Zhao Ziyangs Idea for China
By Frank Ching
The publication of the secretly recorded memoirs of former Chinese party leader Zhao Ziyang, who spent the last 16 years of his life under house arrest for opposing the crackdown on student protesters in Tiananmen Square in 1989, provides a rare glimpse into how elite politics works in China.
The memoirs show that, as widely suspected, Deng Xiaoping was the one who decided to call in the troops even though he was formally not the head of state, of the party or even of the government. But he was the country's supreme leader, which reflected the abnormal state that the country was in at the time.
Deng Xiaoping made an ineradicable contribution to China after he came to power following the death of Chairman Mao Zedong. Mao had put his personal imprint on the country from the establishment of the People's Republic of China in 1949 until his death in 1976.
Under Mao, China supported revolutionary movements around the world and, within China, there was one political campaign after another with millions of deaths.
Deng himself was purged twice by Mao during the Cultural Revolution, and so had much time to meditate on what was keeping China backward at a time when other Asian societies were moving forward.
And so, in 1978, he changed the country's course so that modernization became the central task of the Communist Party. Class struggle, like world revolution, was jettisoned.
When the student demonstrations erupted in spring 1989, Deng saw them as a threat to the party's monopoly on power. He did not hesitate to call in the troops to crush the peaceful protests. And when his right-hand man, 69-year-old Zhao Ziyang, refused to go along, Deng got rid of him as well.
Zhao was put under house arrest for the remainder of his life, until his death in January 2005. During this period of enforced idleness, Zhao was able to ponder China's past, present and future.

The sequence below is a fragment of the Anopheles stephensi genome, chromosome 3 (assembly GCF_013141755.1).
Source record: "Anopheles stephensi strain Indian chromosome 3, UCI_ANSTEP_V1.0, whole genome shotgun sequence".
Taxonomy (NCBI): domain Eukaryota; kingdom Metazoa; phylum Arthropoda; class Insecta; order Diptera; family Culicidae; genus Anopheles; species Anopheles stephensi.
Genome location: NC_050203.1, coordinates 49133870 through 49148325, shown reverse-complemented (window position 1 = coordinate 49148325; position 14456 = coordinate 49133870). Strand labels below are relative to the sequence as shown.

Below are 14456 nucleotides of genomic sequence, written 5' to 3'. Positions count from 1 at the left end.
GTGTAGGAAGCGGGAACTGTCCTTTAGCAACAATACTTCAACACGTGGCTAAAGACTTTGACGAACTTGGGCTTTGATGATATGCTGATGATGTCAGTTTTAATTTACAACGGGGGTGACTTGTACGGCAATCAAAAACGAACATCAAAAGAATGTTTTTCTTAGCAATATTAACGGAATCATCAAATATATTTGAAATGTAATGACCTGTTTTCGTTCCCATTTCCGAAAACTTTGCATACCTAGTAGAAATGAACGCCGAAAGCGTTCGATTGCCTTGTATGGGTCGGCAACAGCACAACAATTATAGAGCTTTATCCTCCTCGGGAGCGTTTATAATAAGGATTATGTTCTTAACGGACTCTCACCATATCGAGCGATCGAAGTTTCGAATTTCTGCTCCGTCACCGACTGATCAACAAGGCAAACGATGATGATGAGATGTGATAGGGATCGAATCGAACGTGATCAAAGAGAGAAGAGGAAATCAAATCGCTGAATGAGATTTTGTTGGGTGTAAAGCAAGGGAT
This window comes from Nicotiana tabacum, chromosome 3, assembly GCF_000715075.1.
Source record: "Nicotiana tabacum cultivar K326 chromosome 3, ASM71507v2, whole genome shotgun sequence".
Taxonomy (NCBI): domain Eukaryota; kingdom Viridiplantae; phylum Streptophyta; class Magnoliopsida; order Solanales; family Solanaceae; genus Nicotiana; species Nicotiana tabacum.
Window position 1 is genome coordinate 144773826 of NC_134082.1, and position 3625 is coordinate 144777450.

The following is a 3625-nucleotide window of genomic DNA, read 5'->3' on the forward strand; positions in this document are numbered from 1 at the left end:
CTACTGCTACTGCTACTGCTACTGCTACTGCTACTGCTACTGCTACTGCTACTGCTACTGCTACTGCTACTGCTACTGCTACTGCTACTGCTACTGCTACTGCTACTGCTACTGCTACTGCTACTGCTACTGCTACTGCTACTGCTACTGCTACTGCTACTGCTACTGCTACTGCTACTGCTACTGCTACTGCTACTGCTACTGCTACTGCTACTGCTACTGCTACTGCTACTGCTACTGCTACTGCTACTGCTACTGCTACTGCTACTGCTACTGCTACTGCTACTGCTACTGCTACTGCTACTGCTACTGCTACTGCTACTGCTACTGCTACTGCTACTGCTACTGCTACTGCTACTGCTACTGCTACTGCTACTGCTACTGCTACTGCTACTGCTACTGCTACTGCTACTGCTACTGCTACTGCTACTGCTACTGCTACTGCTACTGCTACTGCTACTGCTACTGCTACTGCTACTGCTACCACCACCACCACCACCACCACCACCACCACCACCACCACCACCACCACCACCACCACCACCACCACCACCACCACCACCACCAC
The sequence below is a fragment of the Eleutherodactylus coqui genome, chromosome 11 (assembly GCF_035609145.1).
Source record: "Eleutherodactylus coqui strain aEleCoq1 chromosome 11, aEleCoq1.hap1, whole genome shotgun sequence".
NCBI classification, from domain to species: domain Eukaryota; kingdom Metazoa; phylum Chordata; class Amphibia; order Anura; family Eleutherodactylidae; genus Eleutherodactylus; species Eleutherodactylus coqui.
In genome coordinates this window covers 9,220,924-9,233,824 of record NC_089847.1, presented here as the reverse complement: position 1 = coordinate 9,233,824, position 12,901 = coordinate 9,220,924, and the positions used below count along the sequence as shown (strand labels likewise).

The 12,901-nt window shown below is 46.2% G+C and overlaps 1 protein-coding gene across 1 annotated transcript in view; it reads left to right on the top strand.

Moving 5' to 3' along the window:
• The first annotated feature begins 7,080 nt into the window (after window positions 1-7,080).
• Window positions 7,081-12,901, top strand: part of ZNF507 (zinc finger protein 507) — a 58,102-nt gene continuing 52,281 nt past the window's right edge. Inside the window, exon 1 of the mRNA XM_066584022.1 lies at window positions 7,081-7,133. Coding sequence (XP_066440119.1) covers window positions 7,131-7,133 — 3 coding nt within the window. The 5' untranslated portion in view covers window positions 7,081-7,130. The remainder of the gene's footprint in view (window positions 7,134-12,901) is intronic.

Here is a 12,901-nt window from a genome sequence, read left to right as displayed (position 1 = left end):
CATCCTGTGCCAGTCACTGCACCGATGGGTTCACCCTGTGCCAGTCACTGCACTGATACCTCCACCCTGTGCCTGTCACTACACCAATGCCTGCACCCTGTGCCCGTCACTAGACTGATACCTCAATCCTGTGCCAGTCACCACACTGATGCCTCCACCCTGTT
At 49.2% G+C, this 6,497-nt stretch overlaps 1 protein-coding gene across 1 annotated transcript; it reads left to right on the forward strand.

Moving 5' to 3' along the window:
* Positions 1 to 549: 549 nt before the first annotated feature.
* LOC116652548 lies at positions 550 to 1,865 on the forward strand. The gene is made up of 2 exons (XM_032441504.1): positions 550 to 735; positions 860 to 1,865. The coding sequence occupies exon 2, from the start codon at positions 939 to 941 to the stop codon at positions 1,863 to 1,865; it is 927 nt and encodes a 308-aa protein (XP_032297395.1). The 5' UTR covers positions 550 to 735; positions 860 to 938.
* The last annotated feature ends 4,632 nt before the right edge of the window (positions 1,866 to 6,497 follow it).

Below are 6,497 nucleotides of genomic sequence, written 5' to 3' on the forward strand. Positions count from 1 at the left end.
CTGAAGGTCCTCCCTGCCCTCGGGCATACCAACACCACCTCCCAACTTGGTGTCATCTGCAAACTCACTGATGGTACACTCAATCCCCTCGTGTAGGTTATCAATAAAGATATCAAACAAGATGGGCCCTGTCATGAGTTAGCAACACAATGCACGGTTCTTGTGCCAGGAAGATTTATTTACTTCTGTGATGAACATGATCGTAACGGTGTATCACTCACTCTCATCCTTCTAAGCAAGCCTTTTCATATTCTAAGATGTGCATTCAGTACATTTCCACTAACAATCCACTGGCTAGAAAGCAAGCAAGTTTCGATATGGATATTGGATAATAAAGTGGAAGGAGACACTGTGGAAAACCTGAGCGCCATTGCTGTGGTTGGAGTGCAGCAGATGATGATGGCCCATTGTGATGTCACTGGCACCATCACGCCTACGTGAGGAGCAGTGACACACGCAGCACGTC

Deng, when sidelined by Mao, developed a vision of China as a modern country under the control of the Communist Party. Zhao, under house arrest, also thought long and hard about the country's future direction. Interestingly, his conclusion was diametrically opposed to that of Deng.
While Deng wanted China to remain a one-party state, Zhao concluded that China's only possible course was democracy.
In his secretly taped memoirs, Zhao said that in 1989, when he was the party leader, he did not ``think that the Communist Party's ruling position should change.'' However, he did think that ``the way it governed had to be changed'' and, instead of ``rule by men'' there should be ``rule of law.''
However, after years of contemplation, his position changed radically. ``The Western parliamentary democratic system," he decided, was superior to Communist Party rule.
``Almost all developed nations have adopted a parliamentary democracy,'' he wrote. ``Why is there not even one developed nation practicing any other system?''
If China does not adopt such a system, he argued, it would be faced with such problems as commercialization of power, rampant corruption, a society polarized between rich and poor.
All this, of course, is contrary to Deng's vision for China, which is shared by the country's current leaders. To them, a parliamentary system, with checks and balances, must be avoided at all costs.
But even if China's leaders today cannot accept Zhao's ultimate conclusions, they can learn from some of his other ideas.
Zhao pointed out that the Chinese constitution is good but the problem is ``there were no laws in place to support its implementation. That is why many of the citizens' rights defined in the constitution could not be realized."
That is an accurate description of the situation today. The constitution, for example, declares in Article 35: ``Citizens of the People's Republic of China enjoy freedom of speech, of the press, of assembly, of association, of procession and of demonstration.''
This sounds very good in principle; in practice, however, Chinese citizens do not enjoy such freedoms. No laws have been enacted to implement these principles.
Beijing has in recent years highlighted its support for human rights by putting into the constitution a clause that says, ``The State respects and preserves human rights.''
However, saying it is one thing, putting it into practice is another.
Legislation is needed to ensure that rights and freedoms stipulated in the constitution are observed in real life. If China's leaders are willing to accept this one idea from Zhao, it would greatly improve the lot of the Chinese people.
Frank Ching is a journalist and commentator in Hong Kong. He can be reached at firstname.lastname@example.org.